By Ife Olusegun
Posted on August 6, 2021
Greek Mythology: A synopsis
Have you ever heard about Greek mythology? About the various Roman gods of which many of the planets (Mars, Jupiter, Neptune, etc.) in our solar system are named after? If you have not, you do not need to look very far to learn about them! Many forms of media contain the stories, the myths and the accounts of Roman and Greek deities. Books recount Greek tales such as the famous Canadian author, Margaret Atwood’s “The Penelopiad.” The movie series Percy Jackson and the Olympians, adapted from a lengthy book series, provides elaborate details to capture the essence of Greek mythology in a way that is accessible and entertaining for children. A podcast titled “Let’s Talk About Myths, Baby!” by Liv Albert, is available on all streaming platforms, and recounts almost the entire history and timeline of the events that occurred in Grecian mythological realms. There are great paintings by renowned artists based on Greek mythology, such as the painting titled “Venus and Adonis” by Titian in the year 1554. There are even multiple courses in universities and colleges to learn about this topic!
Titian: Venus and Adonis, oil on canvas by Titian, 1554: in the National Gallery, London England
The accessibility of Greek mythology is rampant in today’s society. These myths are interesting to learn about! It was a childhood pleasure of mine to gather around with my neighbors and spend the evening watching Hercules. The imagery, the romance, the excitement of it all was and still is enthralling!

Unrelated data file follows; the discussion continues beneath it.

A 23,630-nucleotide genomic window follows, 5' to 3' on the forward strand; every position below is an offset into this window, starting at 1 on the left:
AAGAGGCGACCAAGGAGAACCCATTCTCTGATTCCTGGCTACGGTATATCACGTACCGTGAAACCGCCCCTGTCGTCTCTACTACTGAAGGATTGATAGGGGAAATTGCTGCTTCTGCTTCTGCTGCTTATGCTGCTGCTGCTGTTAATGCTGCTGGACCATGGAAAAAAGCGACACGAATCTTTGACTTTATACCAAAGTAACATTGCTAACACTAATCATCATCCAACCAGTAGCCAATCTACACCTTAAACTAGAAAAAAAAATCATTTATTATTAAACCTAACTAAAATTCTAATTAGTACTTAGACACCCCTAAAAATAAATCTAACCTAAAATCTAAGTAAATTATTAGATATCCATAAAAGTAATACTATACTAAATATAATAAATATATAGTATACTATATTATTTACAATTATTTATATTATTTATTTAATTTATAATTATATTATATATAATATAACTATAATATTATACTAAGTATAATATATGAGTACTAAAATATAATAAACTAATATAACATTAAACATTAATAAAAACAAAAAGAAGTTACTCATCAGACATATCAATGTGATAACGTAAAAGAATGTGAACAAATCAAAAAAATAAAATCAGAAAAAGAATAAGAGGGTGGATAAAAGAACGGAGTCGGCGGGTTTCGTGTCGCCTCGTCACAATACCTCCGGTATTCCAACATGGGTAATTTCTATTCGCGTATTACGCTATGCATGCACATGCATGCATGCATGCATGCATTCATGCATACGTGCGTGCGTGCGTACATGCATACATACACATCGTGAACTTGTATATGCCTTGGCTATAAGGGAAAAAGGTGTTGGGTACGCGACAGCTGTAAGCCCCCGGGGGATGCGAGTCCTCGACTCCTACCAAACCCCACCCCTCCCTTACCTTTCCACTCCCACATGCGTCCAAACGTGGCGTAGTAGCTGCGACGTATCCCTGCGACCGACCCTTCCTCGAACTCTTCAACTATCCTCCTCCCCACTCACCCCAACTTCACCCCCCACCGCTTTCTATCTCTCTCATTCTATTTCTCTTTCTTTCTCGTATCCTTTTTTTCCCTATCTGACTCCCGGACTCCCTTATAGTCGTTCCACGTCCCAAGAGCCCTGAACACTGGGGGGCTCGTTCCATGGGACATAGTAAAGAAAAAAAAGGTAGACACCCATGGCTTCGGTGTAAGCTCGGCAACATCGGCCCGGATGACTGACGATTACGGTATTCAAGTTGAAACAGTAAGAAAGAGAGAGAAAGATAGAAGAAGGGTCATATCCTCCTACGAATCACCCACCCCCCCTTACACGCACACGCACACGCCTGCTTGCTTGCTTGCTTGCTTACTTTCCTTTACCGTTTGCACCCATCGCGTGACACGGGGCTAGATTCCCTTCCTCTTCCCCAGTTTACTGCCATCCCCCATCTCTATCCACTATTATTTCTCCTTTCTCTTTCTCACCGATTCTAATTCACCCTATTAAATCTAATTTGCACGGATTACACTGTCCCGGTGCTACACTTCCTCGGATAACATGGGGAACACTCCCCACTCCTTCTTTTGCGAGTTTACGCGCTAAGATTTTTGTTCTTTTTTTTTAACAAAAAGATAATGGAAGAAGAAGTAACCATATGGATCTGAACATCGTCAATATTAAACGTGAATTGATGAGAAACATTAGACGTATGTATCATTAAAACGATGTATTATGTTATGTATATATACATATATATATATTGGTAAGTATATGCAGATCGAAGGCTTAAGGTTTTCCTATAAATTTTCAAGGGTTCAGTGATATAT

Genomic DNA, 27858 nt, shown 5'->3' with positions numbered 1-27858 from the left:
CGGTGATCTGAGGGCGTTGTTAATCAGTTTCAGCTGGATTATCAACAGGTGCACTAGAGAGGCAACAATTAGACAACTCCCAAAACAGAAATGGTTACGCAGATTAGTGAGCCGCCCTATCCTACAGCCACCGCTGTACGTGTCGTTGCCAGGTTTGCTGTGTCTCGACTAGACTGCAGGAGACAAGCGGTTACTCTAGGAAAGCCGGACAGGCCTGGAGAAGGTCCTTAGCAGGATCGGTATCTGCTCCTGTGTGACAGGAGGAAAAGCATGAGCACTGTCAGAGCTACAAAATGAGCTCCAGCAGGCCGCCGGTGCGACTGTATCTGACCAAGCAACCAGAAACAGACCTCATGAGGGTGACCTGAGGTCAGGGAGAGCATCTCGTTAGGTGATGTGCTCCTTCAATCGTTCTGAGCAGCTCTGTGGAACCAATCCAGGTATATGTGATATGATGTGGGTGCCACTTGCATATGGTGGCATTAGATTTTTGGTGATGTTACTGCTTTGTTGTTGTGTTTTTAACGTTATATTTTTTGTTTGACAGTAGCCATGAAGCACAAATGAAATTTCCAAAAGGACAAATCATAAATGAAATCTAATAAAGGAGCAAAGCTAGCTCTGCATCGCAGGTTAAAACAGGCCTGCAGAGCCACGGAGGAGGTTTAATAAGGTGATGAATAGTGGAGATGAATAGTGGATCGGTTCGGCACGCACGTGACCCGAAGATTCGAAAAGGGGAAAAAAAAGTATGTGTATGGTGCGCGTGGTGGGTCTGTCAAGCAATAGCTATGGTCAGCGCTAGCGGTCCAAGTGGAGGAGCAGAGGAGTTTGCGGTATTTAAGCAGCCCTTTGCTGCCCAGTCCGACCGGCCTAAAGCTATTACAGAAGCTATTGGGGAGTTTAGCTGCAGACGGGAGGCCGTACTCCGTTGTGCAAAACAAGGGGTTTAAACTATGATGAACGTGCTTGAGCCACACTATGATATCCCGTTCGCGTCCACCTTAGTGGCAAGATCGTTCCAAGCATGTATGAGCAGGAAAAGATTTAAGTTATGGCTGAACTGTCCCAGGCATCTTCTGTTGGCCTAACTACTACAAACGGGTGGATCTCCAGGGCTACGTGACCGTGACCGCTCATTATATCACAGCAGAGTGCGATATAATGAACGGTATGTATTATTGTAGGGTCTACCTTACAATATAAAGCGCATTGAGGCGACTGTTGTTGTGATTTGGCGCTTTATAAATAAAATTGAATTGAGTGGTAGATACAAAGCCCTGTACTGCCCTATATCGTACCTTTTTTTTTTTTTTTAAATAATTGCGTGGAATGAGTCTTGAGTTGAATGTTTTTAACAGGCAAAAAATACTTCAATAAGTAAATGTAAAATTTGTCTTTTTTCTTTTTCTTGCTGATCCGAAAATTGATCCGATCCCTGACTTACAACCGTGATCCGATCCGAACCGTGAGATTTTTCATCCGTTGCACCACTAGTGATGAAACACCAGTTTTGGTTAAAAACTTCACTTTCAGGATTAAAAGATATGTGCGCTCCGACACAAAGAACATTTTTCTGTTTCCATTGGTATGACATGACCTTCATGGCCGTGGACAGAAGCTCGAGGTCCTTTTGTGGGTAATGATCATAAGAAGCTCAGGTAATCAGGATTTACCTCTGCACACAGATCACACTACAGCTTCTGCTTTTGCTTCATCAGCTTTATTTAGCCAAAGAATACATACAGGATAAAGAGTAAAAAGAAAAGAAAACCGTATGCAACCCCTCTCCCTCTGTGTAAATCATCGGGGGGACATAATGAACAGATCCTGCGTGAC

Recently, I wondered: where are books and stories about African deities? I wanted to learn about African gods, their majestic powers, what they represent, and how people identify them or identify with them. Growing up, I remember hearing whispers about the goddess Oshun. My family, of Nigerian heritage, is affiliated with this goddess and her worshippers. It was a subject my family avoided for reasons unknown to me. Whenever I asked about Oshun, I was given answers or explanations that helped me to understand other deities that were and are revered in many parts of western Africa, such as Christianity. My family did not share information with me about Oshun, so naturally, I was still curious! Why is Greek mythology so accessible, so accepted but the study of African deities remains relatively unknown or shunned?
Some background on Spirituality and Religiosity
Spirituality is a rather wide concept and difficult to define. What differentiates spirituality from religiosity? Can someone of the same faith, or of the same belief be more spiritual than another? To help us understand this, I will use Dr. Maya Spencer’s definition of spirituality. Dr. Spencer, who is a valued member of the Royal College of Psychiatrists, defines spirituality as “the recognition of a feeling … or belief that there is something greater than [oneself], something more to being human than the sensory experience … ”. I believe that this definition captures the overall essence of spirituality.
Now I must briefly return to the Greeks. I am not alone in thinking that the terms “myth” and “spirituality” used together are confusing. How can someone believe in various deities and gods if they are also seen as myths? Whether the ancient Greeks truly worshipped these Greek gods is still debated by scholars; however, there are some aspects of the Greek religion that are known. The religion of the Greeks was not the same as Greek mythology. Greeks were known to use their gods, and the stories of their gods as parables to explain different themes of their religion, similar to how Jesus used parables to explain different themes of Christianity.
When I talk about spirituality, it does not necessarily mean that people worshipped multiple gods. To refer back to Dr. Maya Spencer’s definition of spirituality, the stories of these gods simply provided a way for people to believe that there is something greater than themselves.